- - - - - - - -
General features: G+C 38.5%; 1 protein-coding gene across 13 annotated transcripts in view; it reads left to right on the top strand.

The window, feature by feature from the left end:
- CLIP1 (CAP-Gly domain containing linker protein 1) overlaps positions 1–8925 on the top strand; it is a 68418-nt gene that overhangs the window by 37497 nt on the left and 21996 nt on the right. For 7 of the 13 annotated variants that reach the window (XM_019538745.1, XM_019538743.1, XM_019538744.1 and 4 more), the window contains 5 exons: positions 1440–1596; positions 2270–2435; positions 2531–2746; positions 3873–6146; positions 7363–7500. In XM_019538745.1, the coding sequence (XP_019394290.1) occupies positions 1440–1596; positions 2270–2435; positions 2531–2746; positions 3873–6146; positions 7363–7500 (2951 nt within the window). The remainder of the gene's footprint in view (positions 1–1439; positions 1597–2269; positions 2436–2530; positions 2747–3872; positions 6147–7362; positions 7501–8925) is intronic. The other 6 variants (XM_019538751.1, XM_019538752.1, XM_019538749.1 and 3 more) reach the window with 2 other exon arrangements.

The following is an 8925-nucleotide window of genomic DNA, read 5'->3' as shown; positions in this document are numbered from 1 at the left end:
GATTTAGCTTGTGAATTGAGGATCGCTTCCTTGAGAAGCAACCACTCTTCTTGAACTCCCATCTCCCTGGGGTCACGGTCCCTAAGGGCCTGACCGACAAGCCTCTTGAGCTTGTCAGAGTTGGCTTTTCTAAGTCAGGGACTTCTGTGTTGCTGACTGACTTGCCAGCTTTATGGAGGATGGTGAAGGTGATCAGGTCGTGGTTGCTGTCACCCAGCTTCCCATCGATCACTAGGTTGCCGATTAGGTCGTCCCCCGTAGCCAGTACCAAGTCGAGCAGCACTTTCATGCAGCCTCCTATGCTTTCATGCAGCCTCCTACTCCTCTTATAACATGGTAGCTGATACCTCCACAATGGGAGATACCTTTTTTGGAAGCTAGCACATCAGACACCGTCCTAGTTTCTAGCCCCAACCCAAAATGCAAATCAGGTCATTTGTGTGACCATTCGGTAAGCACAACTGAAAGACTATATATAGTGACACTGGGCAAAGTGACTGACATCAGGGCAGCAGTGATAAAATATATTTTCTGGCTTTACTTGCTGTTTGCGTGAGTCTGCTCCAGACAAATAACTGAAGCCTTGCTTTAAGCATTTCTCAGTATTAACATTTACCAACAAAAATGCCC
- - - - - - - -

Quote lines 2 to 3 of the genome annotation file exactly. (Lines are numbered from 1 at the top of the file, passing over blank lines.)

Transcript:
The window, feature by feature from the left end:
- CLIP1 (CAP-Gly domain containing linker protein 1) overlaps positions 1–8925 on the top strand; it is a 68418-nt gene that overhangs the window by 37497 nt on the left and 21996 nt on the right. For 7 of the 13 annotated variants that reach the window (XM_019538745.1, XM_019538743.1, XM_019538744.1 and 4 more), the window contains 5 exons: positions 1440–1596; positions 2270–2435; positions 2531–2746; positions 3873–6146; positions 7363–7500. In XM_019538745.1, the coding sequence (XP_019394290.1) occupies positions 1440–1596; positions 2270–2435; positions 2531–2746; positions 3873–6146; positions 7363–7500 (2951 nt within the window). The remainder of the gene's footprint in view (positions 1–1439; positions 1597–2269; positions 2436–2530; positions 2747–3872; positions 6147–7362; positions 7501–8925) is intronic. The other 6 variants (XM_019538751.1, XM_019538752.1, XM_019538749.1 and 3 more) reach the window with 2 other exon arrangements.